thing is thatwe stopped a revolution
In fact, unbeknownst to most people inthe West, the US had actually overthrown the existing nation
wide Koreanregime set up in September 1945 and was backing, arming and oftenparticipating in a reign of terror which ultimately broke the left
wingmovement in much of the South and drove it either underground, intoprison, into the North, or to its graves. Mark Gayn was one of the veryfew people to witness some of the upheavals in the South under theAmerican occupation, which he ranked, justifiably, with the great peasantrebellions of 
By the time the Korean War erupted in June 1950probably about 100,000 people had been massacred or killed in guerrillafighting in the South.
The North
Ignorance about what was really happening in the South, as well as of thehistory of Korea (including of Korea's lack of responsibility for waragainst the Allies) was combined with an equally total ignorance of whatwas happening in the Northern half of the country. Unfortunately, in bothcases it was not 'pure' ignorance: lack of knowledge, as often, was fusedwith false knowledge, prejudice and outright lies.
There have been two major problems for the world left as regards theNorth Korean regime. First, the nature of the Soviet occupation of theNorth (1945
48). Second, the background, credentials and policies of the new Korean administration set up in the North after the Japanesesurrender. Both of these need excavating. It is as impossible to understandthe Korean War without these as it would be to understand the VietnamWar without knowing anything about the Vietnamese revolutionary move
ment, the history of Ho Chi Minh, etc. Yet, this is exactly how the KoreanWar has usually been handled
even on the
The Soviet occupation of North Korea lasted from August 1945 untilSeptember 1948 (formal independence; Soviet troops withdrew by theend of 1948). It was atypical compared to Russia's role in Eastern Europe.The Russians recognised the local Korean organisations, the People'sCommittees, and, more surprisingly, accepted a highly decentralisedadministration and a broad political coalition in the North during theearly months. There was personal indiscipline in the early months, but nolooting of plant and equipment, as there was in Northeast China. On thecontrary, the Russians rapidly set about making a major effort to re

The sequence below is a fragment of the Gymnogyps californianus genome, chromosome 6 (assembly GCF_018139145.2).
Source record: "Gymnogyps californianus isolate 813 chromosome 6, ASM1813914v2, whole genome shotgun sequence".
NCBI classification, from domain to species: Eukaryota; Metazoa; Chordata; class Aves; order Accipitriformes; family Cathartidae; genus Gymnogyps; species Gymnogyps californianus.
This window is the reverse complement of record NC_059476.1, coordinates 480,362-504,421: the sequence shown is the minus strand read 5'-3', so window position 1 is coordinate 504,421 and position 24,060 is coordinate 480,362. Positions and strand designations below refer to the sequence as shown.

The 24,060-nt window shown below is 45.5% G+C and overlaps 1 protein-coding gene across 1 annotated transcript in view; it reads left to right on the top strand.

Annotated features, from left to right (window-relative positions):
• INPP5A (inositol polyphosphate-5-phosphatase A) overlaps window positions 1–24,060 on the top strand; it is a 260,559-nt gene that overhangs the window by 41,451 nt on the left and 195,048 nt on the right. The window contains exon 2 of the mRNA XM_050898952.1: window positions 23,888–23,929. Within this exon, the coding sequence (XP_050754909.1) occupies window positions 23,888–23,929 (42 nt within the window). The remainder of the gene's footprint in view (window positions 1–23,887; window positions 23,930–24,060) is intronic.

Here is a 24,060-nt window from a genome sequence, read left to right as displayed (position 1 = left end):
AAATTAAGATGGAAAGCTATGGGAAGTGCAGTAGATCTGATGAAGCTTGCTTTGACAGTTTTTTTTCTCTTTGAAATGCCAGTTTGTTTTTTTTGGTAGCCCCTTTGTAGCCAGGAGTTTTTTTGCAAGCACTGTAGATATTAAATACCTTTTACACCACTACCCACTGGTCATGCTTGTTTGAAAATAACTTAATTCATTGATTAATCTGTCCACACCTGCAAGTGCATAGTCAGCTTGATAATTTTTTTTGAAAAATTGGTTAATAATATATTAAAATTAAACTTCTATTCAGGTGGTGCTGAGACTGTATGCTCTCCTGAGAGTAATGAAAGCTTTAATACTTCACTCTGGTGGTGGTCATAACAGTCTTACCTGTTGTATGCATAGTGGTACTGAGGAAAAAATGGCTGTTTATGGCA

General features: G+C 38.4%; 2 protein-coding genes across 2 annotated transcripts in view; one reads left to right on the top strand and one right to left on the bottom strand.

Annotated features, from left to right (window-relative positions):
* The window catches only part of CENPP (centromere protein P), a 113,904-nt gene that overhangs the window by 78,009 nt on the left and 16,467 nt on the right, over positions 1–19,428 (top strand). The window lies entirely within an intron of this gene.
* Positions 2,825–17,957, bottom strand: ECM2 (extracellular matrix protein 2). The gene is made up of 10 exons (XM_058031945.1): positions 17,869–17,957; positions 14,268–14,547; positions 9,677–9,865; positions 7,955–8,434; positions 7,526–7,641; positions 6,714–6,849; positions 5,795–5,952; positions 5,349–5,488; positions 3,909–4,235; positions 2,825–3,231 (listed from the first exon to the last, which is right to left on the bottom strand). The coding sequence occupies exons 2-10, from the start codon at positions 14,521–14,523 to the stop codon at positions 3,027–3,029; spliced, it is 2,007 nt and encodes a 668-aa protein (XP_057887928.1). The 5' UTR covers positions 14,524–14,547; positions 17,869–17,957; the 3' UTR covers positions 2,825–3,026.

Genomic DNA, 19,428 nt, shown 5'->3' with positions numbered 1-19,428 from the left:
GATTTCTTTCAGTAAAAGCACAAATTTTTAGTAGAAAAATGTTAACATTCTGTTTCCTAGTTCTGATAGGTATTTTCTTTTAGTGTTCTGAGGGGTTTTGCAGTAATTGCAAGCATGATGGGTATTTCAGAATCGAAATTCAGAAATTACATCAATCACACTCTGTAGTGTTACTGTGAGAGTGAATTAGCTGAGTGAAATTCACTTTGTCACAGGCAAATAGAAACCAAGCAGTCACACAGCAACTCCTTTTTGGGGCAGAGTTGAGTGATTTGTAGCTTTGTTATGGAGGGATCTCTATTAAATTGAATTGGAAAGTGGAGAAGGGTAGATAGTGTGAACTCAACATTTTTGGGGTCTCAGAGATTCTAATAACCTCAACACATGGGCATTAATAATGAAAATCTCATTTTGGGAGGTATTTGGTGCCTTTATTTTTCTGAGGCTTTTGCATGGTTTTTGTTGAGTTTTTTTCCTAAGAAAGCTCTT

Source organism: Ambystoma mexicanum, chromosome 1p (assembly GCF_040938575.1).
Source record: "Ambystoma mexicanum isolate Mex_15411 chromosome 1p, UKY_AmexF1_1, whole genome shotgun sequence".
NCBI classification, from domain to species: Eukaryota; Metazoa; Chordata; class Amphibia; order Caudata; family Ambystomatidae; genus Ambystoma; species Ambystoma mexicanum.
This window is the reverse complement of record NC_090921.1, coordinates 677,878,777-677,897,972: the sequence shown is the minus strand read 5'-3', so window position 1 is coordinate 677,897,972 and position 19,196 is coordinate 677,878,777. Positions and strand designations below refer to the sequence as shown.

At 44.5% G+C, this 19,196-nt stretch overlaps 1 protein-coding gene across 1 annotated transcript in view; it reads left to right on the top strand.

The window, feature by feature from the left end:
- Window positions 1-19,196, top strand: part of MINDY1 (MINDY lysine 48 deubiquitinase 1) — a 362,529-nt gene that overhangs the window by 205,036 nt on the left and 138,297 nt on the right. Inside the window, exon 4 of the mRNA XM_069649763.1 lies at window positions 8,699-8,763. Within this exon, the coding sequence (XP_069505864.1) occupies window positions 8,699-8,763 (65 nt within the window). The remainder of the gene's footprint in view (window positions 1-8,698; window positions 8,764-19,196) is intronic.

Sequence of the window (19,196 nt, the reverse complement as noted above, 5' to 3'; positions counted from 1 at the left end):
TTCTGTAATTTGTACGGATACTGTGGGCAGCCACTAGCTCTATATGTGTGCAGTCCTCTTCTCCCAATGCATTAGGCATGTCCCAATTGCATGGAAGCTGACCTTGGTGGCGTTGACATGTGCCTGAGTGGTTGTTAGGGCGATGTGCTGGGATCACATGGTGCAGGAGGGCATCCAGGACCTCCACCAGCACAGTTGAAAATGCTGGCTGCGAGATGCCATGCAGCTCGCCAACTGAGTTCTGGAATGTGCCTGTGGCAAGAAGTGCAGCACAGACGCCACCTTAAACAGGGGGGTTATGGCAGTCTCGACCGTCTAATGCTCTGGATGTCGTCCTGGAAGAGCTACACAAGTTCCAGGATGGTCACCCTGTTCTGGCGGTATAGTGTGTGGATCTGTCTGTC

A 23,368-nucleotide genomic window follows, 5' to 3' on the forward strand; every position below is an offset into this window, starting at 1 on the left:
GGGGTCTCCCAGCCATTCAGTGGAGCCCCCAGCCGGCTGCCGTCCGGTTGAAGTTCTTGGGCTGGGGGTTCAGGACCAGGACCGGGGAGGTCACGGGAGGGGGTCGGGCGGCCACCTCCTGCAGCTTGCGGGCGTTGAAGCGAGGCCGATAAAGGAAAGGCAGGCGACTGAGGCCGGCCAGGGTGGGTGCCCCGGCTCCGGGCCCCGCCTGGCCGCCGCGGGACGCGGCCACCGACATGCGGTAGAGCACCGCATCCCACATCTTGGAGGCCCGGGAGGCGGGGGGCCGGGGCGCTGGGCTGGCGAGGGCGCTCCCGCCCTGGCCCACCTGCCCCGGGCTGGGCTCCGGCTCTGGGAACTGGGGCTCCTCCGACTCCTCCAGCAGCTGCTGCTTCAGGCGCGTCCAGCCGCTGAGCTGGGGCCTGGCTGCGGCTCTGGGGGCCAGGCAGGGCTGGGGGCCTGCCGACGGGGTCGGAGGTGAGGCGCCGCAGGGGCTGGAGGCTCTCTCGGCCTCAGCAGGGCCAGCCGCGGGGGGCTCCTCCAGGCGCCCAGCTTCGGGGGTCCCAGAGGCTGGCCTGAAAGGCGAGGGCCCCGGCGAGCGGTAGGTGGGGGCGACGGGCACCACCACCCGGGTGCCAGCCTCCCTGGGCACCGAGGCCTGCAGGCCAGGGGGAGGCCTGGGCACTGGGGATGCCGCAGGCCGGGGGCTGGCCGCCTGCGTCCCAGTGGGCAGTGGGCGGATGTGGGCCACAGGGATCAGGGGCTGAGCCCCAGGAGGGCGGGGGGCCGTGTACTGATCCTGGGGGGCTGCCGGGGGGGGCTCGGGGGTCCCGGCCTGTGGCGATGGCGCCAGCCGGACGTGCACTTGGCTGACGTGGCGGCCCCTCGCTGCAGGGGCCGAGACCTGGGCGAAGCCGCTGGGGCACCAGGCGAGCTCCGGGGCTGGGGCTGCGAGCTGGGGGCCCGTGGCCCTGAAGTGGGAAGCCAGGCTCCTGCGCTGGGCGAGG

habilitate the economy and promoted not just agricultural revival, butrenewed industrialisation and high
As Cumings sums up in astriking formulation: the Soviet people were disliked but their policieswere popular; with the Americans it was the other way round.Dispute about the nature of the Soviet occupation is inextricablylinked to controversy (and ignorance) about the history of the Koreanrevolutionary movement and the credentials of Kim I1 The mainspecific of the Korean revolutionary movement is that it had been basedmainly outside Korea, chiefly among the Korean diaspora in NortheastChina, and was at its strongest not in the period immediately precedingliberation (as in Yugoslavia and Albania), but in the late 1930s. Kim wasan important guerrilla leader in Northeast China in the
but seemsto have had to lie low (perhaps at Stalin's behest) during the early 1940sin the Soviet Far East. He was by no means, as Seoul and many Westernsources still claim, an unknown fraud. Neither was he, as official hagio
graphy claims, the undisputed national leader, much less, as Pyongyangoften outrageously suggests, did he lead the liberation of his country.Northern Korea was freed by the Soviet Red Army.However, under the umbrella of a generally 'hands of 
' Sovietadministration, the new Korean administration in the North set aboutfrom early 1946 implementing a series of radical reforms (Land Reform,Equality of the Sexes, etc.) which are demonstrably Korean and there issolid documentary evidence to show that from at least mid
1946 Kimestablished his own 'Korea
first' line.The result was not simply the social and economic transformation of the North, but a further boost to the national credentials of Kim and the